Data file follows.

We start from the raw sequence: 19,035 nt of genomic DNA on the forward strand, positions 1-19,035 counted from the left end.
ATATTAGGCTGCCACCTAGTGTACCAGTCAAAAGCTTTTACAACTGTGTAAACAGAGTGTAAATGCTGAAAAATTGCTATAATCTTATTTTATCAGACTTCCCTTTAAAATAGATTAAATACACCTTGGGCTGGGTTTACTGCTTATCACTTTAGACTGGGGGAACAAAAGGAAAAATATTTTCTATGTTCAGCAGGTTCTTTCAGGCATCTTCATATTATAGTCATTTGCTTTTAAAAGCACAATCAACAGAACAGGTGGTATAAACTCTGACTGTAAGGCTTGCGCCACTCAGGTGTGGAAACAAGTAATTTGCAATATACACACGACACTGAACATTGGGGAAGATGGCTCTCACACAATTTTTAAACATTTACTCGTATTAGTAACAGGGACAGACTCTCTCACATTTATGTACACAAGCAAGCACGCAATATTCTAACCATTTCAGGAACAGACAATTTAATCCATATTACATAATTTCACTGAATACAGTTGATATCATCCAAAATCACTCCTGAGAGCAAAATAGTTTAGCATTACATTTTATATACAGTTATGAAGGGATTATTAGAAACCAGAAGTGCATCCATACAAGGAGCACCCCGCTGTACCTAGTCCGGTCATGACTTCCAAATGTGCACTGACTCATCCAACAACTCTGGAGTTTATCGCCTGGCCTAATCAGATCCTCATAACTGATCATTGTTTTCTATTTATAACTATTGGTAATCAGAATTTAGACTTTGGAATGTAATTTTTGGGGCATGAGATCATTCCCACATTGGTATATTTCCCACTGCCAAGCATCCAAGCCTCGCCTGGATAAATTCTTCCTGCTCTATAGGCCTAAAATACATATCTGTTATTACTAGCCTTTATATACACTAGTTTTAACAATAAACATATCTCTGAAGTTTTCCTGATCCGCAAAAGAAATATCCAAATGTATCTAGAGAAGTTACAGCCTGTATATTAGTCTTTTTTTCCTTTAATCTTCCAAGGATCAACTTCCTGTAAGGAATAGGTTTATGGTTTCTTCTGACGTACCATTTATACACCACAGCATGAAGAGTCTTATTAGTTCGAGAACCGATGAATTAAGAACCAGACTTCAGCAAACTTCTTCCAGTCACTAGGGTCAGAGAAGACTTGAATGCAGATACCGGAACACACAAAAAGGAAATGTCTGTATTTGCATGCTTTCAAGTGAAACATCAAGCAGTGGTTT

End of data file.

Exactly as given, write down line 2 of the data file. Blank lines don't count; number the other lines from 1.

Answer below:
ATATTAGGCTGCCACCTAGTGTACCAGTCAAAAGCTTTTACAACTGTGTAAACAGAGTGTAAATGCTGAAAAATTGCTATAATCTTATTTTATCAGACTTCCCTTTAAAATAGATTAAATACACCTTGGGCTGGGTTTACTGCTTATCACTTTAGACTGGGGGAACAAAAGGAAAAATATTTTCTATGTTCAGCAGGTTCTTTCAGGCATCTTCATATTATAGTCATTTGCTTTTAAAAGCACAATCAACAGAACAGGTGGTATAAACTCTGACTGTAAGGCTTGCGCCACTCAGGTGTGGAAACAAGTAATTTGCAATATACACACGACACTGAACATTGGGGAAGATGGCTCTCACACAATTTTTAAACATTTACTCGTATTAGTAACAGGGACAGACTCTCTCACATTTATGTACACAAGCAAGCACGCAATATTCTAACCATTTCAGGAACAGACAATTTAATCCATATTACATAATTTCACTGAATACAGTTGATATCATCCAAAATCACTCCTGAGAGCAAAATAGTTTAGCATTACATTTTATATACAGTTATGAAGGGATTATTAGAAACCAGAAGTGCATCCATACAAGGAGCACCCCGCTGTACCTAGTCCGGTCATGACTTCCAAATGTGCACTGACTCATCCAACAACTCTGGAGTTTATCGCCTGGCCTAATCAGATCCTCATAACTGATCATTGTTTTCTATTTATAACTATTGGTAATCAGAATTTAGACTTTGGAATGTAATTTTTGGGGCATGAGATCATTCCCACATTGGTATATTTCCCACTGCCAAGCATCCAAGCCTCGCCTGGATAAATTCTTCCTGCTCTATAGGCCTAAAATACATATCTGTTATTACTAGCCTTTATATACACTAGTTTTAACAATAAACATATCTCTGAAGTTTTCCTGATCCGCAAAAGAAATATCCAAATGTATCTAGAGAAGTTACAGCCTGTATATTAGTCTTTTTTTCCTTTAATCTTCCAAGGATCAACTTCCTGTAAGGAATAGGTTTATGGTTTCTTCTGACGTACCATTTATACACCACAGCATGAAGAGTCTTATTAGTTCGAGAACCGATGAATTAAGAACCAGACTTCAGCAAACTTCTTCCAGTCACTAGGGTCAGAGAAGACTTGAATGCAGATACCGGAACACACAAAAAGGAAATGTCTGTATTTGCATGCTTTCAAGTGAAACATCAAGCAGTGGTTT